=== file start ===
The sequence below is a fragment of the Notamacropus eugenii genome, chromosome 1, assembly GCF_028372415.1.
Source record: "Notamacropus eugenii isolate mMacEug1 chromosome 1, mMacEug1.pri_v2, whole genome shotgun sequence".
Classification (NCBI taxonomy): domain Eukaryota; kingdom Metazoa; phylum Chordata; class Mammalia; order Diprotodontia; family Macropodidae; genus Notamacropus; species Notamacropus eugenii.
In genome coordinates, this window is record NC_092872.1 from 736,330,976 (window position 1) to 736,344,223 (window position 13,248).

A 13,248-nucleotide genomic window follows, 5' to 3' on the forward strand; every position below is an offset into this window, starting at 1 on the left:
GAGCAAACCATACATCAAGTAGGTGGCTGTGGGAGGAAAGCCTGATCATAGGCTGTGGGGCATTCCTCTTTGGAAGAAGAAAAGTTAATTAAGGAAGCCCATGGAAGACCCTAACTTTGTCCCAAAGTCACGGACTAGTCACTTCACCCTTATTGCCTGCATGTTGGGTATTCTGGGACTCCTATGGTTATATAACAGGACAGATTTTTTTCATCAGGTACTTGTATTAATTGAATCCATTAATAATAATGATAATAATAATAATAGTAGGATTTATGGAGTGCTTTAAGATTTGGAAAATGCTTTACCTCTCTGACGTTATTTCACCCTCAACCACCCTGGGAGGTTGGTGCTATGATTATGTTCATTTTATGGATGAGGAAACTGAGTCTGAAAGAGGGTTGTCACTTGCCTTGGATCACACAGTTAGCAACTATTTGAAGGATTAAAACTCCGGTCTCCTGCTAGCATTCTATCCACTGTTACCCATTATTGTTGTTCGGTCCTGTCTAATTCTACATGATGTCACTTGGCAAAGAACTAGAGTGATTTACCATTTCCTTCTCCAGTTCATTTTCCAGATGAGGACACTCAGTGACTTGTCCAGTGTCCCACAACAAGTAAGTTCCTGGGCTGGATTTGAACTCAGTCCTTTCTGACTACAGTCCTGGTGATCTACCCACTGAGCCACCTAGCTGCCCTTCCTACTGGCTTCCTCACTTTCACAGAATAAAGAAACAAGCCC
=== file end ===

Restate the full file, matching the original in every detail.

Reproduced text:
The sequence below is a fragment of the Notamacropus eugenii genome, chromosome 1, assembly GCF_028372415.1.
Source record: "Notamacropus eugenii isolate mMacEug1 chromosome 1, mMacEug1.pri_v2, whole genome shotgun sequence".
Classification (NCBI taxonomy): domain Eukaryota; kingdom Metazoa; phylum Chordata; class Mammalia; order Diprotodontia; family Macropodidae; genus Notamacropus; species Notamacropus eugenii.
In genome coordinates, this window is record NC_092872.1 from 736,330,976 (window position 1) to 736,344,223 (window position 13,248).

A 13,248-nucleotide genomic window follows, 5' to 3' on the forward strand; every position below is an offset into this window, starting at 1 on the left:
GAGCAAACCATACATCAAGTAGGTGGCTGTGGGAGGAAAGCCTGATCATAGGCTGTGGGGCATTCCTCTTTGGAAGAAGAAAAGTTAATTAAGGAAGCCCATGGAAGACCCTAACTTTGTCCCAAAGTCACGGACTAGTCACTTCACCCTTATTGCCTGCATGTTGGGTATTCTGGGACTCCTATGGTTATATAACAGGACAGATTTTTTTCATCAGGTACTTGTATTAATTGAATCCATTAATAATAATGATAATAATAATAATAGTAGGATTTATGGAGTGCTTTAAGATTTGGAAAATGCTTTACCTCTCTGACGTTATTTCACCCTCAACCACCCTGGGAGGTTGGTGCTATGATTATGTTCATTTTATGGATGAGGAAACTGAGTCTGAAAGAGGGTTGTCACTTGCCTTGGATCACACAGTTAGCAACTATTTGAAGGATTAAAACTCCGGTCTCCTGCTAGCATTCTATCCACTGTTACCCATTATTGTTGTTCGGTCCTGTCTAATTCTACATGATGTCACTTGGCAAAGAACTAGAGTGATTTACCATTTCCTTCTCCAGTTCATTTTCCAGATGAGGACACTCAGTGACTTGTCCAGTGTCCCACAACAAGTAAGTTCCTGGGCTGGATTTGAACTCAGTCCTTTCTGACTACAGTCCTGGTGATCTACCCACTGAGCCACCTAGCTGCCCTTCCTACTGGCTTCCTCACTTTCACAGAATAAAGAAACAAGCCC